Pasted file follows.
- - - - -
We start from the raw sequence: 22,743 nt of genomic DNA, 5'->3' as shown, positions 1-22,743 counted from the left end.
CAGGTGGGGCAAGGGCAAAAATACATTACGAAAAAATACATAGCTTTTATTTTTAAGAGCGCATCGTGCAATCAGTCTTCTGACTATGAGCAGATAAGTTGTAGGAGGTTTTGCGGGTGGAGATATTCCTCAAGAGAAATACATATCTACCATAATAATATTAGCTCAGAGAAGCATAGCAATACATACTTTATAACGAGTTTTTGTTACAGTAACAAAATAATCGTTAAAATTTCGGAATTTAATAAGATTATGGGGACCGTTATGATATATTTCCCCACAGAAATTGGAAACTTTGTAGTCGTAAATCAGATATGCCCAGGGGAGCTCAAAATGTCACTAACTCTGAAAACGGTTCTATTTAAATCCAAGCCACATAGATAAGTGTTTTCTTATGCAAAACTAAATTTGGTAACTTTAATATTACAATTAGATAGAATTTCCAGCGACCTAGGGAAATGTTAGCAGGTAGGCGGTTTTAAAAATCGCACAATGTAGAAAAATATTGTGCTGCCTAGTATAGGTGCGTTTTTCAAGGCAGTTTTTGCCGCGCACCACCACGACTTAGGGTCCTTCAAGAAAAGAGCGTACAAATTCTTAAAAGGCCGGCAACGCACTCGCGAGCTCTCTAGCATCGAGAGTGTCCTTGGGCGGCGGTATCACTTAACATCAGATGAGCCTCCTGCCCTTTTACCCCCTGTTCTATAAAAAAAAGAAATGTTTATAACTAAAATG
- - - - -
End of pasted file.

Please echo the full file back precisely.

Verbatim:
We start from the raw sequence: 22,743 nt of genomic DNA, 5'->3' as shown, positions 1-22,743 counted from the left end.
CAGGTGGGGCAAGGGCAAAAATACATTACGAAAAAATACATAGCTTTTATTTTTAAGAGCGCATCGTGCAATCAGTCTTCTGACTATGAGCAGATAAGTTGTAGGAGGTTTTGCGGGTGGAGATATTCCTCAAGAGAAATACATATCTACCATAATAATATTAGCTCAGAGAAGCATAGCAATACATACTTTATAACGAGTTTTTGTTACAGTAACAAAATAATCGTTAAAATTTCGGAATTTAATAAGATTATGGGGACCGTTATGATATATTTCCCCACAGAAATTGGAAACTTTGTAGTCGTAAATCAGATATGCCCAGGGGAGCTCAAAATGTCACTAACTCTGAAAACGGTTCTATTTAAATCCAAGCCACATAGATAAGTGTTTTCTTATGCAAAACTAAATTTGGTAACTTTAATATTACAATTAGATAGAATTTCCAGCGACCTAGGGAAATGTTAGCAGGTAGGCGGTTTTAAAAATCGCACAATGTAGAAAAATATTGTGCTGCCTAGTATAGGTGCGTTTTTCAAGGCAGTTTTTGCCGCGCACCACCACGACTTAGGGTCCTTCAAGAAAAGAGCGTACAAATTCTTAAAAGGCCGGCAACGCACTCGCGAGCTCTCTAGCATCGAGAGTGTCCTTGGGCGGCGGTATCACTTAACATCAGATGAGCCTCCTGCCCTTTTACCCCCTGTTCTATAAAAAAAAGAAATGTTTATAACTAAAATG